https://doi.org/10.1371/journal.ppat.1004172.g007

Sialic acid for PSaV binding and infection is attached by an O-glycosylation to a glycoprotein

Sialic acids are typically found at the terminal position of N- and O-linked glycans attached to the cell surface and to secreted glycoproteins or glycosphingolipids [32]. To test whether sialic acid moieties used for PSaV binding attach to a glycoprotein, LLC-PK cells were pretreated with either trypsin or chymotrypsin, and were then inoculated with Alexa 594-labeled or radio-labeled PSaV Cowden strain. As shown in Fig. 8A and 8B, pretreatment of 10 µg trypsin ml−1 and 10 µg chymotrypsin ml−1 reduced PSaV attachments to 35% and 41%, respectively, compared to mock treated and PSaV-inoculated control. Furthermore, individual pretreatment of cells with proteases reduced PSaV infection to 25% by trypsin and to 40% by chymotrypsin (Fig. 8C and 8D). Comparatively, FCV binding and infection was reduced by trypsin or chymotrypsin pretreatments, to as low as 12% or 24%, respectively (Fig. 8B and 8D). This inhibition to PSaV binding and infection by trypsin or chymotrypsin pretreatments suggested that like FCV, PSaV Cowden strain binds to sialic acid attached to a glycoprotein.

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Figure 8. Porcine sapovirus Cowden strain interacts with sialic acid on glycoprotein.

LLC-PK cells were pre-incubated with trypsin (protease), chymotrypsin (protease) or PDMP (lipid metabolic inhibitor) at the indicated concentrations to examine which glycan moieties sialic acid is attached to. (A) Alexa 594 alone or Alexa 594-labeled PSaV (MOI of 100) were bound to pretreated LLC-PK cells, and were observed for their binding activity under confocal microscopy. (B) 35[S]Methionine/Cysteine-labeled PSaV, FCV or MNV (50,000 c.p.m.) were bound to LLC-PK, CRFK or RAW264.7 cells pretreated with or without proteases or PDMP, and binding of radio-labeled PSaV was measured by liquid scintillation counting. (C) Mock or PSaV (MOI of 0.1) were inoculated to pretreated LLC-PK cells, and were analyzed by immunofluorescence assay with rabbit polyclonal antibody against PSaV VPg protein 72 h post infection. (D) PSaV or FCV positive cells (%) were enumerated in three independent microscope fields. All experiments were performed in triplicate and figures A and C show representative sets of results. The scale bars correspond to 20 µm. Error bars show SD in each sample. *p<0.05.

https://doi.org/10.1371/journal.ppat.1004172.g008

To investigate if PSaV also utilizes glycolipid containing sialic acid moieties, LLC-PK cells were pretreated with 50 µM DL-Threo-1-phenyl-2-decanoylamino-3-morpholino-1-propanol (PDMP), a well-known inhibitor of glucosylceramide synthase, and were then infected with PSaV Cowden strain. Regardless of PDMP pretreatment, PSaV bound to and replicated in cells to levels which were identical to those observed in mock treated cells (Fig. 8A–D). Likewise, FCV F9 strain bound to and replicated in CRFK cells despite pretreatment of cells with 50 µM PDMP (Fig. 8B and 8D). As expected, binding of MNV-1 CW1 strain which uses glycolipid as a receptor [11] was significantly inhibited by pretreatment of 50 µM PDMP (Fig. 8 and Fig. S6 and S7). In addition, binding of a VSV-G protein pseudotyped lentivirus, binding of which is also known to at least partially involve glycolipids [33], was also affected by PDMP treatment of porcine LLC-PK cells (Fig. S7). These data confirm that PDMP treatment of LLC-PK cells reduced glycolipid synthesis, therefore confirming that PSaV Cowden strain attaches and infects cells via a glycoprotein containing sialic acid moieties.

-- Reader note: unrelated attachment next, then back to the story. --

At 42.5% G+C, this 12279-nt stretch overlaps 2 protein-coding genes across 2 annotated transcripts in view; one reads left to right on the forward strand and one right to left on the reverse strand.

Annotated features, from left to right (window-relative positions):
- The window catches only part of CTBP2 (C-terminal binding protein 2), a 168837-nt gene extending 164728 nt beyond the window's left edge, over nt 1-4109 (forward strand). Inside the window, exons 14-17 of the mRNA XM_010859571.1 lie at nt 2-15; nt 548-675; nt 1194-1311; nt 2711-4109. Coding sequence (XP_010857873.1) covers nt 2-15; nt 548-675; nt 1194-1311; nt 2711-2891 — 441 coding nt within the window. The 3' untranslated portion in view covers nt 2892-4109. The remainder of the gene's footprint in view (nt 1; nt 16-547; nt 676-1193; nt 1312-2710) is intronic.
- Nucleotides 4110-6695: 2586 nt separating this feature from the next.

As sialic acid moieties may by attached to glycoproteins via both O or N-linkages, the ability of PSaV to bind to LLC-PK pretreated with benzyl 4-O-β-D-galactopyranosyl-β-D-glucopyranoside (benzylGalNAc), an inhibitor of O-linked glycosylation, tunicamycin, an inhibitor of N-linked glycosylation, or PNGase F, which removes N-linked glycans, was examined. Pretreatment of cells with 3 mM benzylGalNAc reduced PSaV attachment to 2% of the levels observed in mock treated cells, whereas 3 µg tunicamycin ml−1 and 200 U PNGase F ml−1 pretreatment had no effect (Fig. 9A and 9B). Infection of cells by PSaV Cowden strain was also reduced by ∼97% by benzylGalNAc treatment, but was unaffected by tunicamycin or PNGase F (Fig. 9C and 9D). As a control, the FCV F9 strain, known to use N-linked sialic acid, was examined. As expected, FCV attachment and infection of CRFK cells was significantly inhibited by pretreatment with tunicamycin and PNGases, but not by benzylGalNAc (Fig. 9B and 9D). These data indicated that PSaV attachment occurs via sialic acid linked by O-linked glycosylation.

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Figure 9. Porcine sapovirus Cowden strain interacts with sialic acid on O-linked glycoprotein.

LLC-PK cells were pre-incubated with tunicamycin (N-linked blocker), PNGase F (N-linked blocker) or benzylGalNAc (O-linked blocker) at the indicated concentrations to confirm whether sialic acid is linked to an N or O-glycoprotein. (A) Alexa 594 alone or Alexa 594-labeled PSaV (MOI of 100) were bound to pretreated LLC-PK cells, and were observed for their binding activity under confocal microscopy. (B) 35[S]Methionine/Cysteine-labeled PSaV or FCV (50,000 c.p.m.) were bound to LLC-PK or CRFK cells pretreated with or without tunicamycin, PNGase F or benzylGalNAc, and the binding of radio-labeled PSaV was measured by liquid scintillation counting. (C) Mock or PSaV (MOI of 0.1) were inoculated to pretreated LLC-PK cells, and were analyzed by immunofluorescence assay with rabbit polyclonal antibody against PSaV VPg protein 72 h post infection. (D) PSaV or FCV positive cells (%) were enumerated in three independent microscope fields. All experiments were performed in triplicate and figures A and C show representative sets of results. The scale bars correspond to 20 µm. Error bars show the standard error in each sample. Asterisks indicate significant analysis, p<0.05.